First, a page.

Political will and commitment are essential to achieve all of this.

The role of the IPU in supporting gender-sensitive parliaments

For the past 30 years, the IPU has demonstrated its commitment to high-quality and action-oriented research on gender and parliament. The IPU is singularly placed to support its Member Parliaments in their efforts to become gender-sensitive, and through this Plan, undertakes to:

a. Take the lead role in promoting gender-sensitive parliaments by:

  • Ensuring high-level commitment to the Plan among Members and regular follow-up of the Plan at its Assemblies.
  • Giving visibility to the Plan, including through its website, its Gender Partnership Programme and technical assistance activities.
  • Supporting all national parliaments in conducting a gender-sensitive self-assessment by 2030.
  • Encouraging parliaments to draw up action plans and establish monitoring mechanisms aimed at strengthening the implementation of parliamentary action plans.
  • Strengthening cooperation on the promotion of a gender-sensitive parliament with regional partner organizations and relevant international organizations.

b. Build in-house capacity on gender equality and gender mainstreaming by:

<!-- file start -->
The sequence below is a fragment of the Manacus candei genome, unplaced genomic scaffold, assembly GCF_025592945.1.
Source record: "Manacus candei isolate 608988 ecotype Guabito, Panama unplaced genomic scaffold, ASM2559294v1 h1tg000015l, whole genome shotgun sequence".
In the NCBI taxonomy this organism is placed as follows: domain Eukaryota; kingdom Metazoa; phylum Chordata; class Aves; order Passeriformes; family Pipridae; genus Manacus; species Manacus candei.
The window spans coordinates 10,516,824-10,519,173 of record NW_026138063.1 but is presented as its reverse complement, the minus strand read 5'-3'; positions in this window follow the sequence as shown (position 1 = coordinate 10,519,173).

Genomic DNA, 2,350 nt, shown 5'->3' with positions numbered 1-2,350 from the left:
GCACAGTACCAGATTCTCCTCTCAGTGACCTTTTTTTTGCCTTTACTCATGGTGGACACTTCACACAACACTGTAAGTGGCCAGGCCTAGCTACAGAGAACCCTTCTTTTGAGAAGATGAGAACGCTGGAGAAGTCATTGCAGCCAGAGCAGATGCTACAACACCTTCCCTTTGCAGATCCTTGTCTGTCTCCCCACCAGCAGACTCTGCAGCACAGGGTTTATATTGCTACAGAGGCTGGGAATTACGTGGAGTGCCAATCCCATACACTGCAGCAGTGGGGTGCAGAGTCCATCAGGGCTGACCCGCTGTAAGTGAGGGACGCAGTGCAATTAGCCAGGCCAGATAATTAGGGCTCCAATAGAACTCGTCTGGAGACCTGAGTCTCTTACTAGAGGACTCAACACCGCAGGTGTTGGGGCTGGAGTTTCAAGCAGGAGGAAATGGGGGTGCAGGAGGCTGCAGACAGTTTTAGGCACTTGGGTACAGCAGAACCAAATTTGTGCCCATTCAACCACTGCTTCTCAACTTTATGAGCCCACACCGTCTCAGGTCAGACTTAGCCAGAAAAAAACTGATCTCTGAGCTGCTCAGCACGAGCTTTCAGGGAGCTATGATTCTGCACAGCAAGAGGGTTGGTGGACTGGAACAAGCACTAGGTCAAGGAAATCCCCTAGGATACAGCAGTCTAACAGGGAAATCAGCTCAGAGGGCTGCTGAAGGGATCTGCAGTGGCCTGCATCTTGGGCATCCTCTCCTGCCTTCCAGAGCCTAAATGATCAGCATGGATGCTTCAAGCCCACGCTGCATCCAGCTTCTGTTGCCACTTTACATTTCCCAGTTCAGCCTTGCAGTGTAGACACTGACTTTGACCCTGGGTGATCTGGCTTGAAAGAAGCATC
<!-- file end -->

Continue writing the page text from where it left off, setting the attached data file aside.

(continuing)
• Implementing a gender mainstreaming strategy.
  • Ensuring that professional development training for all IPU staff is gender-sensitive.
  • Committing to mainstreaming gender equality throughout the Secretariat’s work.

c. Place gender equality issues systematically on the agenda of discussions with Member Parliaments, partner organizations and regional parliamentary organizations by:

  • Entrusting the Gender Partnership Group with responsibility for regularly monitoring the gender sensitivity of parliaments.
  • Ensuring that gender is mainstreamed in all technical assistance activities.
  • Promoting its work on gender-sensitive parliaments in all international forums.

ANNEX 1: Basic definitions

Gender*: the social attributes associated with being male and female and the relationships between women, men, girls and boys. These attributes and relationships are socially constructed and are learned through socialization. The concept of gender also includes expectations about the characteristics, aptitudes and likely behaviours of both women and men, and when applied to social analysis, reveals socially constructed roles. Sex and gender do not mean the same thing. While sex refers to biological differences, gender refers to social differences, which can be modified since gender identity, roles and relations are determined by society.